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09.06.2017 Opinion

A Simple Way To A Promising Future: Youths In Governance

Poseidon Tsautsau

In our family setups when a child reach teenage hood is introduced to a number of family secrets and taught some life skill as he/she grows, so that when he/she is dependent will know his/her history, where life is coming from and where it would be going; will actually know the right tools to use in special situations. That is what a responsible father or mother teaches a son or daughter. If a child is not taught his or her history and life skills then comes a problem. After childhood that person will have to start looking for information about his or her family and begin to acquire life skills for survival, something that could have been acquired earlier.

The same applies with our countries as well; those in power are our parents and should incapacitate the young people with the knowledge of running countries in the future, for there are the future that the current leaders claim to be preparing for. Countries especially from Africa roam around the world looking for debts claiming that they are securing the future, of which they do not bring the children on the drawing table. That action only ignites a lot of questions in the laymen’s heads like, Is this for the future? Is there any transparency? If there is, then why are we being sidelined and why is it like a secret? Do they need the future leaders to suffer a lot on planning like they are forming new nations or struggle to pay debts not knowing the use of the borrowed money? It is primitive that mentality that made the political arena a hub for the old, are they the only ones with the brains?

The difference in eras and generations also different types of problems as well, thus a different type of advocacy that befits the needs of the majority on the ground, not the same old stories in parliaments and local authorities’ chambers. Have you ever brown studied how the young generation vitalise internet and the way the old generation trivialise it, a contrast in views due to generational gap and that has to be addressed. The youths are the majority of the population wherever you go and there should be a voice for the majority.

The future national torch bearers right now should be taught how to lit the torch and to hold it as well. There are the future and anything for the future without the future is not for the future, for the young people are the future. How can a doctor prescribe medicine without seeing the patient, an act of stupor huh? Governments should include the youths in their planning so as to allow continuity of system and governance. The absence of continuation usually makes development slow in most aspects, and this system should be adopted by our current governments. It’s high time Africa do away with leaders who run a four-men relay by themselves, because the moment they don’t the baton the next runner will have to wait for another race, thus loosing energy in re-running a race.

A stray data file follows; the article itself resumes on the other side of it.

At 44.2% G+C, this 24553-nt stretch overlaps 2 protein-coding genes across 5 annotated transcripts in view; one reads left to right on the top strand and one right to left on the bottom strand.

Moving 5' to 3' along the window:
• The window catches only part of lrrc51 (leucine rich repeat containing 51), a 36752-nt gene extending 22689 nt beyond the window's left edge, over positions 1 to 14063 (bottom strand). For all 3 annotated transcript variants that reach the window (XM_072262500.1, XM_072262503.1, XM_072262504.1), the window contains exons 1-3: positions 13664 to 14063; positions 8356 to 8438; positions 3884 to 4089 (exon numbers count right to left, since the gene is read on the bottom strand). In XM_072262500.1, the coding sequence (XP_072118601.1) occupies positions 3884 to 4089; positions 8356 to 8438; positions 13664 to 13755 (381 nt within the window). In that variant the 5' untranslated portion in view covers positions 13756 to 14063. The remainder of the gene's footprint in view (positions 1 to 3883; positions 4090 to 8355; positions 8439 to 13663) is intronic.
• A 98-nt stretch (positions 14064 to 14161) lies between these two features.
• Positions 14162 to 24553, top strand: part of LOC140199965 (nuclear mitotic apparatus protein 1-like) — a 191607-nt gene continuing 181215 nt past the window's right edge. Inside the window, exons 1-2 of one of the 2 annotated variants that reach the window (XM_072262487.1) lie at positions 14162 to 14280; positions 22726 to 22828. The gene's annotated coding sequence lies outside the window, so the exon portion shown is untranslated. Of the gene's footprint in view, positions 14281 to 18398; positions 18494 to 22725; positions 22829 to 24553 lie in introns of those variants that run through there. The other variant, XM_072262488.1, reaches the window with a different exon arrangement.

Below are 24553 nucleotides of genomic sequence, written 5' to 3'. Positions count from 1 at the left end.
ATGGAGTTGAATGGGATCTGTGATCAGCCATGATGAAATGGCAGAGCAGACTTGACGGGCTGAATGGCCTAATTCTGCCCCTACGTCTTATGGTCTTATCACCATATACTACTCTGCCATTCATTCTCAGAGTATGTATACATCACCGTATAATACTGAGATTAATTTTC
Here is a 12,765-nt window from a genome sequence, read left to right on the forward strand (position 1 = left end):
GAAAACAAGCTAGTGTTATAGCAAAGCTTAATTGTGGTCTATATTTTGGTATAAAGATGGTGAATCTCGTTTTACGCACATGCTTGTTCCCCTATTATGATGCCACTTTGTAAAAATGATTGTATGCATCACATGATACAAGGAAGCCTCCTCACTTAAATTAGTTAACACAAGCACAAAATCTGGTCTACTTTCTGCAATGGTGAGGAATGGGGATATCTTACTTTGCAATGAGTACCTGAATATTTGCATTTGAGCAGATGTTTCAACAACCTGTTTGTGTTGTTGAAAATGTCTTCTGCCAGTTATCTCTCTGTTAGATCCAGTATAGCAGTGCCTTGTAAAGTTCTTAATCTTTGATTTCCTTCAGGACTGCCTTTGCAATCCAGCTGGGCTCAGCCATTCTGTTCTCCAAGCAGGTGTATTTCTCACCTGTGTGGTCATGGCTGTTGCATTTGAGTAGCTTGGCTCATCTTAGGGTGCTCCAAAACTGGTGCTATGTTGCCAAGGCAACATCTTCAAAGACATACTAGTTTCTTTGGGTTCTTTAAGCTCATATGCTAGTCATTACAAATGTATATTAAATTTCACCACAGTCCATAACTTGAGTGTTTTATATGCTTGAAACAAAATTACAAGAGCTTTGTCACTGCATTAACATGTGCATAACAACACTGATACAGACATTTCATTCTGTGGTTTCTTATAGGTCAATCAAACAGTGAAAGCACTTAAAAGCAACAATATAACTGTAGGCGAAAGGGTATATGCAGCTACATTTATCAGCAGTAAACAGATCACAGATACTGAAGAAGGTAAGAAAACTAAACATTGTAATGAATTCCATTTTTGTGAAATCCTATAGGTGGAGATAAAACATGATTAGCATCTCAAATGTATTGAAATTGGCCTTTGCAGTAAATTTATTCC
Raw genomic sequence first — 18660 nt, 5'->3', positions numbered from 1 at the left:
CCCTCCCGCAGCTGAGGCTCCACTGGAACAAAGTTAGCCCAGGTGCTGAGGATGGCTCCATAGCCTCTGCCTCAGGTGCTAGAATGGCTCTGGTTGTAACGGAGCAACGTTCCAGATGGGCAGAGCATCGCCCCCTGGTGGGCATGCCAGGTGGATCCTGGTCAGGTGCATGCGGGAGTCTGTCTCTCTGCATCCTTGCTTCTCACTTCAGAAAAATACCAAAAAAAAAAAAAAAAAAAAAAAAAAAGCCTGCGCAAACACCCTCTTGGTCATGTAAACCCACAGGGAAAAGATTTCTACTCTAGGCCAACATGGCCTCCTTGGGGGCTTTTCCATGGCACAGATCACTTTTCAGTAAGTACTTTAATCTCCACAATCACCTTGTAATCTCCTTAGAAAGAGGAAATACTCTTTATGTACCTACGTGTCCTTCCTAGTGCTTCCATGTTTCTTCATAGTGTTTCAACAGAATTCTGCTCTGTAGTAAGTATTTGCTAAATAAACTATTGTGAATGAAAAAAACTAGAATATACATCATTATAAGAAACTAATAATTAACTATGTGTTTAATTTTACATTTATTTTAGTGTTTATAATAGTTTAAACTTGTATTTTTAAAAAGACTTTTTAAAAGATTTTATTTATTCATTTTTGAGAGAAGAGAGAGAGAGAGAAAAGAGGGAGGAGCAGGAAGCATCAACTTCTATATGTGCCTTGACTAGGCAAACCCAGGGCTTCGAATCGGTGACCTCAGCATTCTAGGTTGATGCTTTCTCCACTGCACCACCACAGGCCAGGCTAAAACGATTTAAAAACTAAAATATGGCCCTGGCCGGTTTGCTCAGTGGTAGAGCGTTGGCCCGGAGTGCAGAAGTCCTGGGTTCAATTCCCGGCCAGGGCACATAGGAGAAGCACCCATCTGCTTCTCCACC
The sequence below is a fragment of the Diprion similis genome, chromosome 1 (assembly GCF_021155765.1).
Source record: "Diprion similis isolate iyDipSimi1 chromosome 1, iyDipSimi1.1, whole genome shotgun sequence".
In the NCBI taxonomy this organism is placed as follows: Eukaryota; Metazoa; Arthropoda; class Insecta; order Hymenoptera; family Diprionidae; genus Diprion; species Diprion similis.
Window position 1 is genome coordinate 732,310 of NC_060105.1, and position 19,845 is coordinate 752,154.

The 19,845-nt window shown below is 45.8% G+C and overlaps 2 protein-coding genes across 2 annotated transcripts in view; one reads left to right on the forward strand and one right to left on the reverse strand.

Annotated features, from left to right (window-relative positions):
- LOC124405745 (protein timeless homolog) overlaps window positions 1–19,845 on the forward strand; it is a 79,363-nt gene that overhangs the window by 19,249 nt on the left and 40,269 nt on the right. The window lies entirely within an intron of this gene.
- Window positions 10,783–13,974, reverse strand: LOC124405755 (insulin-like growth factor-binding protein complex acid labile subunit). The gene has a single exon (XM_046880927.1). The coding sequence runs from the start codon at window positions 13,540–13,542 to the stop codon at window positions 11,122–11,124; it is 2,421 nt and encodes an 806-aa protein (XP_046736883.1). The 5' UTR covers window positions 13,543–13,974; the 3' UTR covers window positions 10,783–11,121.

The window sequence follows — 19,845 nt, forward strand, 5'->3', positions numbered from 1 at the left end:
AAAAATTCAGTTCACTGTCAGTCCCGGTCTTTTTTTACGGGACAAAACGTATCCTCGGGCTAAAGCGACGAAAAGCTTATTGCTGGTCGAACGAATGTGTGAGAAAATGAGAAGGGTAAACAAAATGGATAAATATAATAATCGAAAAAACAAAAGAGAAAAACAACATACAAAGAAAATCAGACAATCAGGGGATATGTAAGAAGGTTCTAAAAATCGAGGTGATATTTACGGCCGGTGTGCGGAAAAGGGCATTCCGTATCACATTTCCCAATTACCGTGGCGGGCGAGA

Let it be known to the world that youths participation is now the way to go, it is the organised way of running a nation and it crystal clearly vivify the principles of democracy. Youths in governance should now be not only on the mouth but even in the mind of any progressive global citizen who cares about his or her people and the future. Absence of the knowledge of running state affairs among youths usually leads to poor future leaders especially dictators, there guaranteeing the existence of corruption, nepotism and all sorts of bad governance one may think of, in the future.

©Poseidon Tsautsau is a poet, author and a young leader. He is a member of African Union Youth Parliament, is also chairperson of the leadership committee at Planet Shakers Zimbabwe, an organization that seeks to change the world through leadership and civic education, motivation, spiritual knowledge, career guidance e.t.c .. He is also the founding editor in chief of The Cub Magazine a local digital magazine for youths in Zimbabwe. He can be reached at [email protected]

Disclaimer: "The views/contents expressed in this article are the sole responsibility of the author(s) and do not neccessarily reflect those of Modern Ghana. Modern Ghana will not be responsible or liable for any inaccurate or incorrect statements contained in this article."

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